“I used to know some excellent artists of functional graphics, who tried their hand at pure graphics, but with the poor result, frankly speaking; as if the finger of God himself shows them the right direction, ordering them to design simple logos rather than to reveal the depth of spirit. Re-debut of Kluska in graphic arts, which was not so long ago, was rather imposing. These dozen etchings, which are representative of his art, include works that are undoubtedly the top of contemporary Polish graphic, in which we are highly successful. Therefore the uniqueness of this re-debut gets more significant.”
Tadeusz Nyczek, [w:] Stanisław Kluska, graphics. Inny Świat Gallery, Kraków 1988 (exhibition catalogue).
Tadeusz Nyczek (born August 1, 1946 in Kraków) – literary, theater and artistic critic; He studied Polish philology at the Jagiellonian University. T. Nyczek collaborated with many literary journals, theaters, galleries. Untill 1981, he belonged to the Polish Writers Union and the Association of Polish Journalists. In 1989, Nyczek received B. Szulowska Award, in May 1998 he was awarded the Prize of the Krakow Book of the Month for the book 22 x Szymborska, in 2000, Nyczek received Kazimierz Wyka Award. On September 22,2010 he was awarded the Medal of "Niezłomny w słowie" (award for an activity on behalf of freedom of speech).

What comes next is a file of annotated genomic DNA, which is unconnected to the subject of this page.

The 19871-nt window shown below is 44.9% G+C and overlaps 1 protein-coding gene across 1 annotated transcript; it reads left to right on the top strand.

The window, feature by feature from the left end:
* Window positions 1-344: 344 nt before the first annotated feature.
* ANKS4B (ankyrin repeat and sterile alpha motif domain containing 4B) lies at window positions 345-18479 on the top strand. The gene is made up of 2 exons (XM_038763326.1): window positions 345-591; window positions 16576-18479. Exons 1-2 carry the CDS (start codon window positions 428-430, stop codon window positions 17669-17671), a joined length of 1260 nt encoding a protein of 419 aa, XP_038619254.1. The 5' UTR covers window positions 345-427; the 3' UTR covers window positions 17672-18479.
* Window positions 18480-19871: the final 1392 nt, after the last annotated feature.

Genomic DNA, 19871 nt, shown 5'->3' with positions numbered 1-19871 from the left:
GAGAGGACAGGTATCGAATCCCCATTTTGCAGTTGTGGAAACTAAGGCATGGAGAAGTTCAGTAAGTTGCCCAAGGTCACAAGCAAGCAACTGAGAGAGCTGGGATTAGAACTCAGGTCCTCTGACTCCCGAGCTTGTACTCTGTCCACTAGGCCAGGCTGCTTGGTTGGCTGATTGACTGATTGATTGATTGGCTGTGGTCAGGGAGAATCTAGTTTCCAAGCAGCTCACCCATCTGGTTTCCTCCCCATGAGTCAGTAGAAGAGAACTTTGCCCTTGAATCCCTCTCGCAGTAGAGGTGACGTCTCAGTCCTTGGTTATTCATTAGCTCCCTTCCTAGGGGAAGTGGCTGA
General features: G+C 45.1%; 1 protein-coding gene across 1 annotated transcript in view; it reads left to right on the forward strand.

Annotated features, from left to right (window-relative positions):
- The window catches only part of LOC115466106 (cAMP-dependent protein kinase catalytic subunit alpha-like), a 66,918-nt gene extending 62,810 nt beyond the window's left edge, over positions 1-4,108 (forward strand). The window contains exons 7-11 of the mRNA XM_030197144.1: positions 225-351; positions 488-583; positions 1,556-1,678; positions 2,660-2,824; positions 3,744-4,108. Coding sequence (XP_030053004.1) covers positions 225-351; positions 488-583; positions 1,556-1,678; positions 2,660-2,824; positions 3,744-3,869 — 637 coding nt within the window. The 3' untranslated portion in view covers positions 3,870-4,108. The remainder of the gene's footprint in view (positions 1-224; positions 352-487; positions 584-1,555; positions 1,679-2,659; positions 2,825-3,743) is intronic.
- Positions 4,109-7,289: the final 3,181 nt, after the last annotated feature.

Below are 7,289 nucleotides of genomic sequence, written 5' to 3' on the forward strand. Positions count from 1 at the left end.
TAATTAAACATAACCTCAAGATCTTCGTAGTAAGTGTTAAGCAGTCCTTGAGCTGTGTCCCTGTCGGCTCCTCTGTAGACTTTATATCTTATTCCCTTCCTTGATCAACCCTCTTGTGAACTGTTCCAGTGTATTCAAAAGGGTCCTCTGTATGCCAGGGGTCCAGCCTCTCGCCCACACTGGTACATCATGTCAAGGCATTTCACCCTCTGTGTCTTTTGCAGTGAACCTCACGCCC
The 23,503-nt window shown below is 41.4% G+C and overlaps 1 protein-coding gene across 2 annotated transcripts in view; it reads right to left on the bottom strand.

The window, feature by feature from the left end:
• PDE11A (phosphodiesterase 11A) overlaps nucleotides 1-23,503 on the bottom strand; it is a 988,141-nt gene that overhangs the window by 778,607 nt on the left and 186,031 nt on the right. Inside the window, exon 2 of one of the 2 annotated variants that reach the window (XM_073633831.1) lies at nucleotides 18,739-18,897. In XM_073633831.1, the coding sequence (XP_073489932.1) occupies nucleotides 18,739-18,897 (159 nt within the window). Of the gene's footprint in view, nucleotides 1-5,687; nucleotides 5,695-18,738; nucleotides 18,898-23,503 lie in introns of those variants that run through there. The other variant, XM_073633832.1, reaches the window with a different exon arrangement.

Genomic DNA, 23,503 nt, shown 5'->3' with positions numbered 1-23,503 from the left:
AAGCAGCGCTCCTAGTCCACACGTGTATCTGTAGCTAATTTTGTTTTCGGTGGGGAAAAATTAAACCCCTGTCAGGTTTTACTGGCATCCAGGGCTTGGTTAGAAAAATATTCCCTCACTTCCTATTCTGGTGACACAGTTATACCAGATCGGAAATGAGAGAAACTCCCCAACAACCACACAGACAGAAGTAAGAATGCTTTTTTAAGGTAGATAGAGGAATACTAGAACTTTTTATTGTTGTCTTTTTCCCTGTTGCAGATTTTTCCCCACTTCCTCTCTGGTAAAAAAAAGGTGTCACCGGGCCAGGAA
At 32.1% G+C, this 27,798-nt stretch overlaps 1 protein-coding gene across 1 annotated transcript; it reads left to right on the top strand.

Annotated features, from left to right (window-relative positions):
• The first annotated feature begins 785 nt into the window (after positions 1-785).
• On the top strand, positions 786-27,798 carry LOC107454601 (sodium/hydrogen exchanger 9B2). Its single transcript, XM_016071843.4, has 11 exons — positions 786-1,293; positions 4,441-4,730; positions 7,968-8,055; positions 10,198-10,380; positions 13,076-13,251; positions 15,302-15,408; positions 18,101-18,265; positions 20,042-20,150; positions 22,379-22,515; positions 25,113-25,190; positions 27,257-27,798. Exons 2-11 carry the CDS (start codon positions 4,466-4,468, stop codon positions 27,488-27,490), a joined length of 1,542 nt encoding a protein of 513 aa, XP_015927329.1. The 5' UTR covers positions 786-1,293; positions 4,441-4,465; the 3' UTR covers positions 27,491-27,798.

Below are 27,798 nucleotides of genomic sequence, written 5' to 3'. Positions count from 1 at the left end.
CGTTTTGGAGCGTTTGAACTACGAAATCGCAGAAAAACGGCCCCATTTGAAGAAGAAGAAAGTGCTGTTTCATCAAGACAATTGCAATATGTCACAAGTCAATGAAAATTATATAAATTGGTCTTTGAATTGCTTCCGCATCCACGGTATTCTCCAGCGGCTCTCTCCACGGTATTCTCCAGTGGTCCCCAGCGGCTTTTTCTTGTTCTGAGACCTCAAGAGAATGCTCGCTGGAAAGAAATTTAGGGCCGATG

“Stanislaw Kluska is one of those artists who are not looking for purity of the art form, aesthetics, or formal beauty. He feels close connection with his poetry mentors, moralizers, because like them Kluska speaks by images that need to be read. The content of graphics is important and the theme is always the man and his invariant fate in the cycle of history. Kluska is an observer and narrator. He looks at the world from a distance with kindness and irony. The people who are observed by Kluska appear as enchanted beings in a meaningless striving for anything, entangled in the fate with preordained destiny. This is the kind of story of people that are possessed and fettered. The images of Kluska resemble those ships of madmen, medieval dances of death, hospitals, insane people, graveyards. All is vanity, everything is gone, memento mori. Kluska is concerned with the vision of the apocalypse, passing, and that makes him similar to the old masters, who similarly warned people against the end of the world. Yet the graphics of Kluska do not threaten. The images would be rather thought-provoking, they call for humility and can be regarded as a morality play of a fair mentor.”
Leszek Rozga, [in:] Stanislaw Kluska artwork. M-Studio, Zabrze (no year of issue.).